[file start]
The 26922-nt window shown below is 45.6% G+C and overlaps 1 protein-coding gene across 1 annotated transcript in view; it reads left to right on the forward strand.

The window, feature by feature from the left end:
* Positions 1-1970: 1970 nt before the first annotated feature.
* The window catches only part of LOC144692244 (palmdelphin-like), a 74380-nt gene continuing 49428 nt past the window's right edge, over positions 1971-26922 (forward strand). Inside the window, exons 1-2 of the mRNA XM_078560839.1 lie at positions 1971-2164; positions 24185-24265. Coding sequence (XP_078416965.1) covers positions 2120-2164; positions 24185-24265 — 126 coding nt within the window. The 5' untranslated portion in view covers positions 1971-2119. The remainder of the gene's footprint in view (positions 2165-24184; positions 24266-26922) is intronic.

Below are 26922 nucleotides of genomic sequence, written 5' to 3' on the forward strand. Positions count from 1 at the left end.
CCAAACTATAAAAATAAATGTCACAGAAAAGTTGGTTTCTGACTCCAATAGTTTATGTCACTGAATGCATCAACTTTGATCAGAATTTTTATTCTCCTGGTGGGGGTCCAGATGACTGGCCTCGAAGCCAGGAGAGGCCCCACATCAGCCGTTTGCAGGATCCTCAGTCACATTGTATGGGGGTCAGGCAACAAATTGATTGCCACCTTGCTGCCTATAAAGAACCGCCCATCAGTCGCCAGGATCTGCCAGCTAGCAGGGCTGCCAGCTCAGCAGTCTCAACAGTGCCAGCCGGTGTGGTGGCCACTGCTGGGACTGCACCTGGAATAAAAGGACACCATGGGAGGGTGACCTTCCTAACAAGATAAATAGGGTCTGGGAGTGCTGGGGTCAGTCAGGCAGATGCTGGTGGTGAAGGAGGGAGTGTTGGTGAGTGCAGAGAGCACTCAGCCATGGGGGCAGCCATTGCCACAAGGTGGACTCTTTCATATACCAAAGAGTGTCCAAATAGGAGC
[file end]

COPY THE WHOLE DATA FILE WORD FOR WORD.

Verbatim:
The 26922-nt window shown below is 45.6% G+C and overlaps 1 protein-coding gene across 1 annotated transcript in view; it reads left to right on the forward strand.

The window, feature by feature from the left end:
* Positions 1-1970: 1970 nt before the first annotated feature.
* The window catches only part of LOC144692244 (palmdelphin-like), a 74380-nt gene continuing 49428 nt past the window's right edge, over positions 1971-26922 (forward strand). Inside the window, exons 1-2 of the mRNA XM_078560839.1 lie at positions 1971-2164; positions 24185-24265. Coding sequence (XP_078416965.1) covers positions 2120-2164; positions 24185-24265 — 126 coding nt within the window. The 5' untranslated portion in view covers positions 1971-2119. The remainder of the gene's footprint in view (positions 2165-24184; positions 24266-26922) is intronic.

Below are 26922 nucleotides of genomic sequence, written 5' to 3' on the forward strand. Positions count from 1 at the left end.
CCAAACTATAAAAATAAATGTCACAGAAAAGTTGGTTTCTGACTCCAATAGTTTATGTCACTGAATGCATCAACTTTGATCAGAATTTTTATTCTCCTGGTGGGGGTCCAGATGACTGGCCTCGAAGCCAGGAGAGGCCCCACATCAGCCGTTTGCAGGATCCTCAGTCACATTGTATGGGGGTCAGGCAACAAATTGATTGCCACCTTGCTGCCTATAAAGAACCGCCCATCAGTCGCCAGGATCTGCCAGCTAGCAGGGCTGCCAGCTCAGCAGTCTCAACAGTGCCAGCCGGTGTGGTGGCCACTGCTGGGACTGCACCTGGAATAAAAGGACACCATGGGAGGGTGACCTTCCTAACAAGATAAATAGGGTCTGGGAGTGCTGGGGTCAGTCAGGCAGATGCTGGTGGTGAAGGAGGGAGTGTTGGTGAGTGCAGAGAGCACTCAGCCATGGGGGCAGCCATTGCCACAAGGTGGACTCTTTCATATACCAAAGAGTGTCCAAATAGGAGC